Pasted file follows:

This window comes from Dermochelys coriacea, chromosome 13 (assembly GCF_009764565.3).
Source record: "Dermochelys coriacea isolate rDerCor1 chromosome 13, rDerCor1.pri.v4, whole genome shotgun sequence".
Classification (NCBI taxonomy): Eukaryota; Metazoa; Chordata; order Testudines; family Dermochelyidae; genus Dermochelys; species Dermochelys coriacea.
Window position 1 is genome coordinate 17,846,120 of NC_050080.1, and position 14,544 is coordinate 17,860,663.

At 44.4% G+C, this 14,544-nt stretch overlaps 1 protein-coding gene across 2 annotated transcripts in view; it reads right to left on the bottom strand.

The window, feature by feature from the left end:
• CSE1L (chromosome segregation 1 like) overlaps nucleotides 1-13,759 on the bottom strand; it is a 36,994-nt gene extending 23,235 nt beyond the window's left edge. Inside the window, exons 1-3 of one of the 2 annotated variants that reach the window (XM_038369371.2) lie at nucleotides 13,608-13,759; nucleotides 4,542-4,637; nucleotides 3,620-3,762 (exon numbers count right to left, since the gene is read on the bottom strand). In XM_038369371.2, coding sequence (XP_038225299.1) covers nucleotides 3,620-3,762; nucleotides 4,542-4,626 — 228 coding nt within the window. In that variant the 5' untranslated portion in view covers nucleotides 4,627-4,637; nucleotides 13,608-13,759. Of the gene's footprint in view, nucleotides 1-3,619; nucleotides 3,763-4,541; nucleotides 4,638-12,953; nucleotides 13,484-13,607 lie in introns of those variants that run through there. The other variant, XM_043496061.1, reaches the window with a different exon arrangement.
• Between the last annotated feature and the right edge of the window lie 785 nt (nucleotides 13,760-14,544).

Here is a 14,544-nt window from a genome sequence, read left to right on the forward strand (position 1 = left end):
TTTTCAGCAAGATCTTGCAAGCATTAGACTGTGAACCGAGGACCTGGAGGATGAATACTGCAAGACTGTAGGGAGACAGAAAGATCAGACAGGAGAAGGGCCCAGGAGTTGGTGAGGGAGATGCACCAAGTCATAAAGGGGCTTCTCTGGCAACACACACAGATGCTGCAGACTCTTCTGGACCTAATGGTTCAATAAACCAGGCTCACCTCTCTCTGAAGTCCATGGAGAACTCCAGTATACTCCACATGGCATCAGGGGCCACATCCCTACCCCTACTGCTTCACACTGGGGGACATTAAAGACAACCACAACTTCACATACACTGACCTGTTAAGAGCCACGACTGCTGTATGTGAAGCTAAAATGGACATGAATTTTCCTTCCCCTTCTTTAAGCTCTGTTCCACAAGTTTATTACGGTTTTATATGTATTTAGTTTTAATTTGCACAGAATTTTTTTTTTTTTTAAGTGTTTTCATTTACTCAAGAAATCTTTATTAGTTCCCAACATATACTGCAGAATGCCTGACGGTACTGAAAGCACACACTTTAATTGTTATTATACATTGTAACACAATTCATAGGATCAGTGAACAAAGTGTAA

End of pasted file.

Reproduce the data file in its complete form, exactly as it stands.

This window comes from Dermochelys coriacea, chromosome 13 (assembly GCF_009764565.3).
Source record: "Dermochelys coriacea isolate rDerCor1 chromosome 13, rDerCor1.pri.v4, whole genome shotgun sequence".
Classification (NCBI taxonomy): Eukaryota; Metazoa; Chordata; order Testudines; family Dermochelyidae; genus Dermochelys; species Dermochelys coriacea.
Window position 1 is genome coordinate 17,846,120 of NC_050080.1, and position 14,544 is coordinate 17,860,663.

At 44.4% G+C, this 14,544-nt stretch overlaps 1 protein-coding gene across 2 annotated transcripts in view; it reads right to left on the bottom strand.

The window, feature by feature from the left end:
• CSE1L (chromosome segregation 1 like) overlaps nucleotides 1-13,759 on the bottom strand; it is a 36,994-nt gene extending 23,235 nt beyond the window's left edge. Inside the window, exons 1-3 of one of the 2 annotated variants that reach the window (XM_038369371.2) lie at nucleotides 13,608-13,759; nucleotides 4,542-4,637; nucleotides 3,620-3,762 (exon numbers count right to left, since the gene is read on the bottom strand). In XM_038369371.2, coding sequence (XP_038225299.1) covers nucleotides 3,620-3,762; nucleotides 4,542-4,626 — 228 coding nt within the window. In that variant the 5' untranslated portion in view covers nucleotides 4,627-4,637; nucleotides 13,608-13,759. Of the gene's footprint in view, nucleotides 1-3,619; nucleotides 3,763-4,541; nucleotides 4,638-12,953; nucleotides 13,484-13,607 lie in introns of those variants that run through there. The other variant, XM_043496061.1, reaches the window with a different exon arrangement.
• Between the last annotated feature and the right edge of the window lie 785 nt (nucleotides 13,760-14,544).

Here is a 14,544-nt window from a genome sequence, read left to right on the forward strand (position 1 = left end):
TTTTCAGCAAGATCTTGCAAGCATTAGACTGTGAACCGAGGACCTGGAGGATGAATACTGCAAGACTGTAGGGAGACAGAAAGATCAGACAGGAGAAGGGCCCAGGAGTTGGTGAGGGAGATGCACCAAGTCATAAAGGGGCTTCTCTGGCAACACACACAGATGCTGCAGACTCTTCTGGACCTAATGGTTCAATAAACCAGGCTCACCTCTCTCTGAAGTCCATGGAGAACTCCAGTATACTCCACATGGCATCAGGGGCCACATCCCTACCCCTACTGCTTCACACTGGGGGACATTAAAGACAACCACAACTTCACATACACTGACCTGTTAAGAGCCACGACTGCTGTATGTGAAGCTAAAATGGACATGAATTTTCCTTCCCCTTCTTTAAGCTCTGTTCCACAAGTTTATTACGGTTTTATATGTATTTAGTTTTAATTTGCACAGAATTTTTTTTTTTTTTAAGTGTTTTCATTTACTCAAGAAATCTTTATTAGTTCCCAACATATACTGCAGAATGCCTGACGGTACTGAAAGCACACACTTTAATTGTTATTATACATTGTAACACAATTCATAGGATCAGTGAACAAAGTGTAA